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Innovative harness will allow dogs and humans to communicate

If a dog is man’s best friend, the Cyber-Enhanced Working Dog harness could bring canines and humans closer than ever before. Created by researchers at North Carolina State University, the Cyber-Enhanced Working Dog harness allows for communication between dogs and humans by means of a computer. Not only does the harness, which is black and

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Wellesley College student has won everything

The College announced Tuesday that Aya Ayye ’15 has finally won everything that she could possibly win as an undergraduate student. The neuroscience and political science double major, who is also pre-med with three other unofficial majors, has won 243 awards in every single department at Wellesley, MIT and the outside world. She has won

Arts

12/3: Arts in the News

Books The estate of Maurice Sendak, acclaimed author and illustrator of beloved children’s book “Where the Wild Things Are,” is currently fighting a lawsuit from the Rosenbach Museum in Philadelphia, PA. Ever since Sendak’s death in 2012, the estate has been in the hands of Lynn Caponera, who was Sendak’s housekeeper and caretaker for over

Comedian Megan Amram talks feminism and her book “Science… for Her!”

Ladies – have you ever wondered which religion is right for your body type? Or why, scientifically, women can’t drive? Megan Amram, comedian and writer for NBC’s Parks and Recreation, answers both questions and more that fill a woman’s brain in her new satirical faux-textbook, “Science… for Her!” After graduating from Harvard in 2010, Amram

Sports and Wellness

12/3: Boston Sports Update

Patriots (NFL) The New England Patriots lost a hard-fought battle against the Green Bay Packers at Lambeau Field on Sunday 26-21. The Packers gained the lead in the first quarter, making two field goals and a touchdown. Fortunately, Patriots running back Brandon Bolden scored a touchdown at the beginning of the second quarter, and wide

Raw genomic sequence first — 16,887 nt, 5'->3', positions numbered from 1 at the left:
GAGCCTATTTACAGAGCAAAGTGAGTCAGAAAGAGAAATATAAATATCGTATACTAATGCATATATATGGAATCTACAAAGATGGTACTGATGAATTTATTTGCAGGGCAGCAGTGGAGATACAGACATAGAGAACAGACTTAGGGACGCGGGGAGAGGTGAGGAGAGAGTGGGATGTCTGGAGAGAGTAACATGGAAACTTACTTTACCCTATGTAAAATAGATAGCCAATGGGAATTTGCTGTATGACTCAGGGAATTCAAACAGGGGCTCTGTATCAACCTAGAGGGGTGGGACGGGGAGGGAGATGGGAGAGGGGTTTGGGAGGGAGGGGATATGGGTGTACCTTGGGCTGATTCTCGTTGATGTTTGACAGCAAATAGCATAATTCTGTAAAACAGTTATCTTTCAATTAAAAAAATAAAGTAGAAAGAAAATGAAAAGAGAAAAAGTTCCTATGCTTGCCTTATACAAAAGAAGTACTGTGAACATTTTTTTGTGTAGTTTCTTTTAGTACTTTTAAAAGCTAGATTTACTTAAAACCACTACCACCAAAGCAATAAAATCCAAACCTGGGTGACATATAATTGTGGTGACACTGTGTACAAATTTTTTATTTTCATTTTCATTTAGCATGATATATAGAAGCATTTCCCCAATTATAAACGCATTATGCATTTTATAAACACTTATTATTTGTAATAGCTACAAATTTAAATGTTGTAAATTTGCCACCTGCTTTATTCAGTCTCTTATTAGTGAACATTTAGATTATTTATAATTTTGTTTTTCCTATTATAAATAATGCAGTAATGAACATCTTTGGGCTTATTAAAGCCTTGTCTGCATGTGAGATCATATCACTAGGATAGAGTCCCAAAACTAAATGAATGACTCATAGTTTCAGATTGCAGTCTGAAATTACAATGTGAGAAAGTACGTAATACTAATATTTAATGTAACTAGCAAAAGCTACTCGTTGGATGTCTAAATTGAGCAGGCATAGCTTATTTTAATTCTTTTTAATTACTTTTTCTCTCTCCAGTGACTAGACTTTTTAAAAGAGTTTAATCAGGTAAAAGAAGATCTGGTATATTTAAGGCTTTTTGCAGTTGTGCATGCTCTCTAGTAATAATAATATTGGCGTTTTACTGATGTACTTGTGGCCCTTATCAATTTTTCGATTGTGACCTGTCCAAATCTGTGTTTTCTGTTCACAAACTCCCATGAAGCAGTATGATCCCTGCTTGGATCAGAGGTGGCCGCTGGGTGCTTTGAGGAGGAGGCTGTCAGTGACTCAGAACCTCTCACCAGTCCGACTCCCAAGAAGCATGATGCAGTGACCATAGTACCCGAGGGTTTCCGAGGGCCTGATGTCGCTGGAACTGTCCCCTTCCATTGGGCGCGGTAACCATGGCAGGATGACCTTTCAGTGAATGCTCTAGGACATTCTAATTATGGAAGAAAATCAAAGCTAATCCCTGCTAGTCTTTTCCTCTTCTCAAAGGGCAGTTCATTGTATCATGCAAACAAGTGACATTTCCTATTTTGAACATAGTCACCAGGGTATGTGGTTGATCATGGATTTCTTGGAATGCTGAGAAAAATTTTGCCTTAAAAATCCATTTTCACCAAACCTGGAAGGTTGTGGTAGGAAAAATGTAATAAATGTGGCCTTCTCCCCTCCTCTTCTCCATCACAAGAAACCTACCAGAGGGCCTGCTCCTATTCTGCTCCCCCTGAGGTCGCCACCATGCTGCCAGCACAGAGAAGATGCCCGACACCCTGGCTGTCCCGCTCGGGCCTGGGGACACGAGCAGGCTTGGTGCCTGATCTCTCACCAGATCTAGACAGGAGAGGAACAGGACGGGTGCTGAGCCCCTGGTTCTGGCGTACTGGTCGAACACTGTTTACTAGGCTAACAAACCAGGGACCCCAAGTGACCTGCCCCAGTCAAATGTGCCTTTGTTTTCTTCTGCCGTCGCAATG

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Athlete of the Week: Lucy Hurlock ’17

Wellesley field hockey finished off one of their most successful seasons ever this weekend at the NCAA tournament in Salisbury, MD. The Blue started in the second round of the tournament defeating Juniata College 3-0 on Saturday. On Sunday, they moved on to the third round, narrowly losing to host Salisbury University 0-1. Throughout Blue

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Boston Celtics look ahead to exciting season

Even if you are not an NBA basketball fan, you have probably heard of the Boston Celtics. They are a world-famous franchise and have been home to multiple iconic basketball legends including Bill Russell and Larry Bird. They also have a long dynasty of success, with a total of 17 NBA Championships under their name

11/4

Scott Jurek, the famous ultramarathoner, holds the American record of 165 miles run in 24 hours. I’m not saying that’s because of his vegan diet, but as he attests in his hit book, “Eat and Run: My Unlikely Journey to Ultramarathon Greatness,” it certainly helped. Brendan Brazier, a pro Ironman triathlete, adopted a vegan diet